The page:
Authentication and Key Agreement (AKA) is a type of security protocol, used
in 3GPP mobile networks, that provides two security capabilities. The first
capability, called authentication, is to cryptographically assert that a mobile
phone or a network is indeed who it claims to be, and the second capability,
called key agreement, is to put necessary cryptographic keys in place for
protection of traffic between the mobile phone and the network. Jointly, these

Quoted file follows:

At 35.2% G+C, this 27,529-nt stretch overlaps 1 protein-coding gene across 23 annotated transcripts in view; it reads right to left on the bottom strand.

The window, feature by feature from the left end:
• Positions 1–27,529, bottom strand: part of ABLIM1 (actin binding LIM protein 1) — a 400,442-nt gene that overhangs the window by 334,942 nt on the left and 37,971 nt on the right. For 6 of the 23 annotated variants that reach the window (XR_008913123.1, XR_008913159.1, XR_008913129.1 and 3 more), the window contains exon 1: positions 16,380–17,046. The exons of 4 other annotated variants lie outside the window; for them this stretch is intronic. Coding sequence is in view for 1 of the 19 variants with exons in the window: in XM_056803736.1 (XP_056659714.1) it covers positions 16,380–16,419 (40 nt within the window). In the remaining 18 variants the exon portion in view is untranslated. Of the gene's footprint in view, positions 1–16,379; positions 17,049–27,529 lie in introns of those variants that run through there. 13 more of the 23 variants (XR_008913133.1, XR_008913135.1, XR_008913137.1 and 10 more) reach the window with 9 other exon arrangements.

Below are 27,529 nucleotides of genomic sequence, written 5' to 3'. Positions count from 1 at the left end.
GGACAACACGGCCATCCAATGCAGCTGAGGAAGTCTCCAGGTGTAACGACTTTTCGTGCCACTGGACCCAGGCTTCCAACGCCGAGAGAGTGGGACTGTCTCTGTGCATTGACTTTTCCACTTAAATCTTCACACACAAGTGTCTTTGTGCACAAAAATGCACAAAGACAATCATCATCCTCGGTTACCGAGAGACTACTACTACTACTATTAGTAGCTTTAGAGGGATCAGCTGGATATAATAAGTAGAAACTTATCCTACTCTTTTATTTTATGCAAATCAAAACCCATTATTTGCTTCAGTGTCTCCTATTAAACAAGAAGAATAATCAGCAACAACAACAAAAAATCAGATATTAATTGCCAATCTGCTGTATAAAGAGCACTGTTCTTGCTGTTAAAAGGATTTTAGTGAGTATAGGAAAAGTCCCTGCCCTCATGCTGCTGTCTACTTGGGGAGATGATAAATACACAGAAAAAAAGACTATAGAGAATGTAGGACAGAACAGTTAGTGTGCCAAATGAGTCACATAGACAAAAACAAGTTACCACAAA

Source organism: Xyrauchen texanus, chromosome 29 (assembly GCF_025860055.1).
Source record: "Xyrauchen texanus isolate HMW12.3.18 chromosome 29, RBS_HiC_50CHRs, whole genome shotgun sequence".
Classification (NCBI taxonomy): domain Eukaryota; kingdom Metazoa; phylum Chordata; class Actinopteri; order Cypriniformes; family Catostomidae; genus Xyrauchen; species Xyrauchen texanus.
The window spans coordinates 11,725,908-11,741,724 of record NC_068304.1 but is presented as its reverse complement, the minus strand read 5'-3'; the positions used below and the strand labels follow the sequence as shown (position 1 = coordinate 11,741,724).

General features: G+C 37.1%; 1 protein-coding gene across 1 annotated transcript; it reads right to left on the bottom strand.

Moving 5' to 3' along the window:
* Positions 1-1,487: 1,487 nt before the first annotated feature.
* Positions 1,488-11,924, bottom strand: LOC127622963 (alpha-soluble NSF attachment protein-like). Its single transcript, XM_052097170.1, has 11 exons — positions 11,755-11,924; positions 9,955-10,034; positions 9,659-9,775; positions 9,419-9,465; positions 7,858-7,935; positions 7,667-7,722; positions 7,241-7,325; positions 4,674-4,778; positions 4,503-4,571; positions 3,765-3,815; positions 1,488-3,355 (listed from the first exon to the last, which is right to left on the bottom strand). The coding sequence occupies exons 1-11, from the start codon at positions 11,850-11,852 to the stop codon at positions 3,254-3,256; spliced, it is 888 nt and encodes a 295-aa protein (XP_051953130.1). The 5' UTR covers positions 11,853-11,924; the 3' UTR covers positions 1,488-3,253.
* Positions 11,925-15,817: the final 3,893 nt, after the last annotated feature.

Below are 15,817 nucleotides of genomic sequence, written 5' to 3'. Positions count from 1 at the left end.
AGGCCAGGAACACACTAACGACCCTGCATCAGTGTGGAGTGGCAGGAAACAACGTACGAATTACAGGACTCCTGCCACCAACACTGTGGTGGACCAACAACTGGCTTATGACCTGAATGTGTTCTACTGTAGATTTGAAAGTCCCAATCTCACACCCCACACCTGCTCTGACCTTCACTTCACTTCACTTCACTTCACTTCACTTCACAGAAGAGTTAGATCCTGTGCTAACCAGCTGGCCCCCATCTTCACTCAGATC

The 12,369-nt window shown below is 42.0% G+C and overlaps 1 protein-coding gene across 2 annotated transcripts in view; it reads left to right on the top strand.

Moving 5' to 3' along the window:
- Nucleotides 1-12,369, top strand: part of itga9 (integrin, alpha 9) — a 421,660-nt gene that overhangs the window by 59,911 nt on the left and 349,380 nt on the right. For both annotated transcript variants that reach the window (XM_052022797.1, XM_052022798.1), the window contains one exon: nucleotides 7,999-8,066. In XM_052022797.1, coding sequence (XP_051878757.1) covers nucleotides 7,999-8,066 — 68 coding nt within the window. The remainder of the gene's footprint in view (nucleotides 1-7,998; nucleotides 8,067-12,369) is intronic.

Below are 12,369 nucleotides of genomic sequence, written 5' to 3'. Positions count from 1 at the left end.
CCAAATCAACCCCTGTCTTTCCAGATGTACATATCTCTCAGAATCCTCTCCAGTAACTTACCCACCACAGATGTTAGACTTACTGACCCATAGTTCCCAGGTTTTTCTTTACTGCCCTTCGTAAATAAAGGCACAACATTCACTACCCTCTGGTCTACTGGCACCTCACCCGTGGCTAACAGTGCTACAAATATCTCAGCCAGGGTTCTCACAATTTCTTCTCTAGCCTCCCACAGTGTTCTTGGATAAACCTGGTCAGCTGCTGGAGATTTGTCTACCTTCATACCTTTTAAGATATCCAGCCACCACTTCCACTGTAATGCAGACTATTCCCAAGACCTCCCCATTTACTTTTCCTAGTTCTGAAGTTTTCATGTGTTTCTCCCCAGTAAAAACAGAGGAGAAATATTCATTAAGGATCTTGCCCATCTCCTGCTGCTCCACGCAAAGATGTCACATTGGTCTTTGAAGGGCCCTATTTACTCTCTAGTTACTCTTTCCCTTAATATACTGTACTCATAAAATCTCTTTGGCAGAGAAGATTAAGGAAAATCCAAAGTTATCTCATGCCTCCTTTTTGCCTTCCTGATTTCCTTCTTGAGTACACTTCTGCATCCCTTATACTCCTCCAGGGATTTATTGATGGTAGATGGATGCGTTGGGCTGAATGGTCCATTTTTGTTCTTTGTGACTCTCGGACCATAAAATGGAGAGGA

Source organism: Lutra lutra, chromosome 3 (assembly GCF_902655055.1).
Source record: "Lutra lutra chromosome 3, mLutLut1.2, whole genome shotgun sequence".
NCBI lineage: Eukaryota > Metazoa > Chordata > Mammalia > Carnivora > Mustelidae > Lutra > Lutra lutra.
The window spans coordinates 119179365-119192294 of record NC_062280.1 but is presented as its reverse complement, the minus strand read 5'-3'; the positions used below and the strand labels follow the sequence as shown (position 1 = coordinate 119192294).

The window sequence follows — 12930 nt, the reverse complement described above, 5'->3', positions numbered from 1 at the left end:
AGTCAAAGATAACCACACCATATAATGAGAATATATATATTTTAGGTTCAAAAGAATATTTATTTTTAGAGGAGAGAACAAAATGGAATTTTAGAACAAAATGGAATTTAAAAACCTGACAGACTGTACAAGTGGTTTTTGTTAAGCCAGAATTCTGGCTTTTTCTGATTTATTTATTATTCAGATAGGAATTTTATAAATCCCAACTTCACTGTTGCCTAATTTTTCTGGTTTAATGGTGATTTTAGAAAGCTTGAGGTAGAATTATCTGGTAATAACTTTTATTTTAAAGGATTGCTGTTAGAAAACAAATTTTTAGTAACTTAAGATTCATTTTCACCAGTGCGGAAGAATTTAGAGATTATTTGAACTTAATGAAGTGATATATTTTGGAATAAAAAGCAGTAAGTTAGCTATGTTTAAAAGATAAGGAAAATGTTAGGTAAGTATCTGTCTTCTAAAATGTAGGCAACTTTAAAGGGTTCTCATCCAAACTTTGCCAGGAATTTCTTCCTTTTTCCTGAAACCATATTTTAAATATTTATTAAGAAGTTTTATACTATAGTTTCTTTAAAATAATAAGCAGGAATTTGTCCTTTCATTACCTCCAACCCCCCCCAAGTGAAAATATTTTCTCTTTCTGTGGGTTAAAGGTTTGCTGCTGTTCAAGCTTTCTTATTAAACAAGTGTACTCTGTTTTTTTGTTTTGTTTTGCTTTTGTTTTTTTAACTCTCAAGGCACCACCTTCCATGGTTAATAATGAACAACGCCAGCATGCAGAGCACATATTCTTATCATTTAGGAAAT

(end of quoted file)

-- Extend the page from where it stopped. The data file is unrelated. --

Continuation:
two capabilities lay the foundation of secure 3GPP mobile networks. From 2G-5G,
there are eight main versions of AKA, details of which are spread over and
embedded deep in multiple technical specifications. It is getting increasingly
difficult to quickly check a certain property of a certain AKA, let alone grasp
the full picture of all AKAs. Therefore, I have prepared cheatsheets for all
AKA versions and listed their main properties. I hope these will benefit
university students, security researchers, and 3GPP standardization community.
I welcome any corrections and feedback.

By admin